As word of Bishop Desmond’s death filtered out through the province, rumors regarding his successor centered on one-person: Msgr. Charles Pascal Greco of New Orleans.

Son of Italian immigrants, the 3rd of 13 children, Greco was born in Rodney, Mississippi on October 29, 1894. His family later moved to Waterproof, Louisiana and then relocated to New Orleans where he enjoyed a Catholic education under the direction of the Missionary Sisters of the Sacred Heart. It was in their chapel, where he served at the altar, that he met Mother Cabrini who predicted that “This boy will go far in the priesthood.”

Charles Greco entered St. Joseph’s Seminary College in Covington in 1907, and was ordained a priest in New Orleans on July 25, 1918.

Msgr. Greco received notification of his election as the sixth bishop of the Diocese of on January 11, 1946, and was publicly appointed to the position by Pope Pius XII on January 15. The new bishop took for his episcopal motto the charge of the Knights of Columbus, “Vivat Jesus,” meaning “Long live Jesus.”

Building on the foundations laid by Bishops Van de Ven and Desmond, Bishop Greco launched a diocesan expansion program, resulting in the erection of over 415 new buildings in 22 year including 124 churches and chapels, 48 schools, 64 rectories, 45 convents, 29 parish halls, 7 hospitals and nursing homes, and 98 other buildings. Another of Bishop’s achievements was the establishment of a diocesan seminary on the Pineville side of the Red River. Maryhill Seminary also served as a spiritual nucleus for diocesan retreats and youth activities.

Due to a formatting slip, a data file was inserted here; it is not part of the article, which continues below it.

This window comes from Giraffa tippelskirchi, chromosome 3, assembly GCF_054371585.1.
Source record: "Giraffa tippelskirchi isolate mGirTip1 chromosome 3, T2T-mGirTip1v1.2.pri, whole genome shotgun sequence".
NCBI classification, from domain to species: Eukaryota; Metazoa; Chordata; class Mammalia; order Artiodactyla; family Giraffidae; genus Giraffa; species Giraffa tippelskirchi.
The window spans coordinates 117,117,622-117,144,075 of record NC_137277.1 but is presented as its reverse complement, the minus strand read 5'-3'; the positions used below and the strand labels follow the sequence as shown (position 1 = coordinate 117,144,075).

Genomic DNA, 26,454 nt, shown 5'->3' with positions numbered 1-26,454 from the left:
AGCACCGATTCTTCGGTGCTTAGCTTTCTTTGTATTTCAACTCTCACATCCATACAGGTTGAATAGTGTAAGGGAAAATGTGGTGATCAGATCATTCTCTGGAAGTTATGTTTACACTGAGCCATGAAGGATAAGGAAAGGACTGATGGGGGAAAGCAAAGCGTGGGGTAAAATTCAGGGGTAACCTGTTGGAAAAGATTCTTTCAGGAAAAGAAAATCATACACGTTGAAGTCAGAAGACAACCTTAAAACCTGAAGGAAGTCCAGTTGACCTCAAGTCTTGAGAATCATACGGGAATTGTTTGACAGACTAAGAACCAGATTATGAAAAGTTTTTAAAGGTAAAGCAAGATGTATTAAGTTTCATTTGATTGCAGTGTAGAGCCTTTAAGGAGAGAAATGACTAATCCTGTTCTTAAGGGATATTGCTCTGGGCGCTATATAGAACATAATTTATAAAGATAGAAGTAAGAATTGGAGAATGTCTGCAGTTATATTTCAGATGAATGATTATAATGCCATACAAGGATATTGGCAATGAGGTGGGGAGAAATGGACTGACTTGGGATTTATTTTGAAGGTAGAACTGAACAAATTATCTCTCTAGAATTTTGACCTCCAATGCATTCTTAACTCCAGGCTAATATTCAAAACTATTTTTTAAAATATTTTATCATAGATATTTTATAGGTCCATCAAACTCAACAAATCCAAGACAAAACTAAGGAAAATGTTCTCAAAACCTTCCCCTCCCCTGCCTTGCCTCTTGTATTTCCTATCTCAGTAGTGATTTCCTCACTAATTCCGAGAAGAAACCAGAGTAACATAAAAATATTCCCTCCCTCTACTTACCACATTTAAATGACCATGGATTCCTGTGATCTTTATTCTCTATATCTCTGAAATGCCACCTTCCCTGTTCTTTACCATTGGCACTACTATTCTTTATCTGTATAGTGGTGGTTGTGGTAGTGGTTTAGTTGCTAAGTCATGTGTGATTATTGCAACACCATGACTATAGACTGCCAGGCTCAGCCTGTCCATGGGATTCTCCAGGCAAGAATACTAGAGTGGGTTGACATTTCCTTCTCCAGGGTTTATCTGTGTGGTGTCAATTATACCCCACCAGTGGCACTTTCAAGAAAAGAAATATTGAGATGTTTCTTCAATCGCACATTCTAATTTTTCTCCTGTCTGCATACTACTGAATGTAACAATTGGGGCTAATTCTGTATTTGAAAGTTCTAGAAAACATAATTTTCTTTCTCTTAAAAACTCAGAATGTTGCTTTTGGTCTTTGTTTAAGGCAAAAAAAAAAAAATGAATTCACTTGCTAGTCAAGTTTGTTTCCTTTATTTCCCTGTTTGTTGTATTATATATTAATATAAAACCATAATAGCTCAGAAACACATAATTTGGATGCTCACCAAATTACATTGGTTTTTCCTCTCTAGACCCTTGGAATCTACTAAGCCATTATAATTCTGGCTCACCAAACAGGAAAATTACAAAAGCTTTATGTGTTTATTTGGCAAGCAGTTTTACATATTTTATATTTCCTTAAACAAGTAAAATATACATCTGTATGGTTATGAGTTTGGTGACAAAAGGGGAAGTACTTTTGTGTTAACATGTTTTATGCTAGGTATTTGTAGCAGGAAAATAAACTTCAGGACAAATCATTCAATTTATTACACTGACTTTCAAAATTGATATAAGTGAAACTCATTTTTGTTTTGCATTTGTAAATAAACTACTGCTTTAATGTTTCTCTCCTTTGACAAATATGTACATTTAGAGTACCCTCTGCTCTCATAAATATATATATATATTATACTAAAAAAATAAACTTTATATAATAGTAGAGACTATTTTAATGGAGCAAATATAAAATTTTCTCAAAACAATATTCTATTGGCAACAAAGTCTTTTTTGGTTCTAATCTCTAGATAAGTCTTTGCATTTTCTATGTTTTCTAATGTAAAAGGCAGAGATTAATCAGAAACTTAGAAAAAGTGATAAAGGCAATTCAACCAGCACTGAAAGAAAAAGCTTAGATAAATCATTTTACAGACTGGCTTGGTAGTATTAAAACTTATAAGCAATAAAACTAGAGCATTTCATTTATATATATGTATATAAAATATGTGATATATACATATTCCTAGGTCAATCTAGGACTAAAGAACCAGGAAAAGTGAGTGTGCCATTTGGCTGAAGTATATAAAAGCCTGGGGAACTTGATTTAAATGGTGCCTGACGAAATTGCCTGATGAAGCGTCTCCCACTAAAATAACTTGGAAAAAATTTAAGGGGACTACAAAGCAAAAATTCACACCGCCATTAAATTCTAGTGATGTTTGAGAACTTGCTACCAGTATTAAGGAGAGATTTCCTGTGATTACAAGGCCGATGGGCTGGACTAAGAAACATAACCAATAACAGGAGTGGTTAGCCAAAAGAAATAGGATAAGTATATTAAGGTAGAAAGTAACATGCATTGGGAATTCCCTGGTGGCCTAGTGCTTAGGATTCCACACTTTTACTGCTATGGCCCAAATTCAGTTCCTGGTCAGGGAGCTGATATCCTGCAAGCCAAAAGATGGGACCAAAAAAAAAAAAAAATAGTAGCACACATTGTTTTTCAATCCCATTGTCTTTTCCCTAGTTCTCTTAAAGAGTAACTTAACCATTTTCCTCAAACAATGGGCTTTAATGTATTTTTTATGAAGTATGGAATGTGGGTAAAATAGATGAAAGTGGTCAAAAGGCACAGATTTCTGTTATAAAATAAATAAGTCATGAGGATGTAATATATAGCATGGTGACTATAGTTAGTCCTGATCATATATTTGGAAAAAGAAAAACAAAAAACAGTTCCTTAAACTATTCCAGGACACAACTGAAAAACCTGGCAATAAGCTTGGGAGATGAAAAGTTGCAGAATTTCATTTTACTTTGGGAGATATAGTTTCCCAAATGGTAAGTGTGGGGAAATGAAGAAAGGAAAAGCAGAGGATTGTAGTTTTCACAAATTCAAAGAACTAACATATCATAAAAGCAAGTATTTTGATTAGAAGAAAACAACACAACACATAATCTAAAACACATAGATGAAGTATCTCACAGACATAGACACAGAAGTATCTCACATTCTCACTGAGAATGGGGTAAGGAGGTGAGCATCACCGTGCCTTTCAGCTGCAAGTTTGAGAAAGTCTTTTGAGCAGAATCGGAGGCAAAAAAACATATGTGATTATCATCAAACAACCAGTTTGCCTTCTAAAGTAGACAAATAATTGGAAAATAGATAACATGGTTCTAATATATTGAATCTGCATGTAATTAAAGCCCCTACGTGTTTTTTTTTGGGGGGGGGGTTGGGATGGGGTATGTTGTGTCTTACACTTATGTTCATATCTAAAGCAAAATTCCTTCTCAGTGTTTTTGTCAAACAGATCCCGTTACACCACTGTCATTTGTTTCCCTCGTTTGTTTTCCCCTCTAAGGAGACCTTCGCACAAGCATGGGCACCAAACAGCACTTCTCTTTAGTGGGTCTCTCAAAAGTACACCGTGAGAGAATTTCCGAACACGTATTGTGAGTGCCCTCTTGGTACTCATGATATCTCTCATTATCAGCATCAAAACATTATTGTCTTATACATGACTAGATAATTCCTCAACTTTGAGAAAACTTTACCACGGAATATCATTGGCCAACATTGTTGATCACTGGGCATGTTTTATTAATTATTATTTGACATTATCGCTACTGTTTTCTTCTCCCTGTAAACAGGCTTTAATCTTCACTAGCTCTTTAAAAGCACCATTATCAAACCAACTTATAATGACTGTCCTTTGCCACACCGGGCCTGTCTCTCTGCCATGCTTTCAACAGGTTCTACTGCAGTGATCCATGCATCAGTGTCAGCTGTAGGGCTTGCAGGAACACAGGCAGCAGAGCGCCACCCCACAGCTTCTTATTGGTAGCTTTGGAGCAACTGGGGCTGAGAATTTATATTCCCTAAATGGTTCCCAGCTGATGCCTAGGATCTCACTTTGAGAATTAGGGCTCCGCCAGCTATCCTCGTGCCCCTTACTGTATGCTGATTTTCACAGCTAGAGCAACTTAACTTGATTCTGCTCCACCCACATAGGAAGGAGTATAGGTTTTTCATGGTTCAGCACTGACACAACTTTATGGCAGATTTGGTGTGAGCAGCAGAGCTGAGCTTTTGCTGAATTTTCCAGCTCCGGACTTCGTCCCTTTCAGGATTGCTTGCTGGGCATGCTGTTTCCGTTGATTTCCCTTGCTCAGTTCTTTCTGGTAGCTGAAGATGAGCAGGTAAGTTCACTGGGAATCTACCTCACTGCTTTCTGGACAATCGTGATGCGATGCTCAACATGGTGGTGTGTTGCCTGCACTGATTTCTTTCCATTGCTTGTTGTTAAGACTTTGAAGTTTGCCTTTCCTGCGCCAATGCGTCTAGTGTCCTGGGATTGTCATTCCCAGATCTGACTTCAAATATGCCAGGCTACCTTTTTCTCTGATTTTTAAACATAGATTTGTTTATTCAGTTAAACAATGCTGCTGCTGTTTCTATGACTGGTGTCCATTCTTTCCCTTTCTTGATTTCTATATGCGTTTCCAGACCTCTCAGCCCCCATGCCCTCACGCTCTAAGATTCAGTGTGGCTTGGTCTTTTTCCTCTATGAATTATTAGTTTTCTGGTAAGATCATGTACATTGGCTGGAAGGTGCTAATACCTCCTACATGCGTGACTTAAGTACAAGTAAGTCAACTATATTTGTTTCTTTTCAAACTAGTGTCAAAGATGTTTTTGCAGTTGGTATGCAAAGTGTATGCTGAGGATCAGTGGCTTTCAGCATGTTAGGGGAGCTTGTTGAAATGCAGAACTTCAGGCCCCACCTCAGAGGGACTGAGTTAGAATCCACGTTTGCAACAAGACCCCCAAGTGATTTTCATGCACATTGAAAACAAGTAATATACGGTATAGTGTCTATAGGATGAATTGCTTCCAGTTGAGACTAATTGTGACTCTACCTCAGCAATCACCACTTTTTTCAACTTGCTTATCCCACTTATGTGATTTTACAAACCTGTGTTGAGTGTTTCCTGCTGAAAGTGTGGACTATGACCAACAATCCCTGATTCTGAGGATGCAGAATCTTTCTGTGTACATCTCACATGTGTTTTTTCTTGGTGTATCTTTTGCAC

The work closest to his heart was the establishment of training centers for handicapped children. Bishop Greco secured the services of the Sisters of Our Lady of Sorrows, an Italian congregation, to help in this difficult work, and established St. Mary’s in Clarks in 1955. In 1973, Bishop Greco submitted his resignation after 27 years as a bishop. He died in Alexandria in January, 1987. His body is interred in a special tomb erected in his honor by his brother Knights of Columbus in front of the main chapel at Maryhill.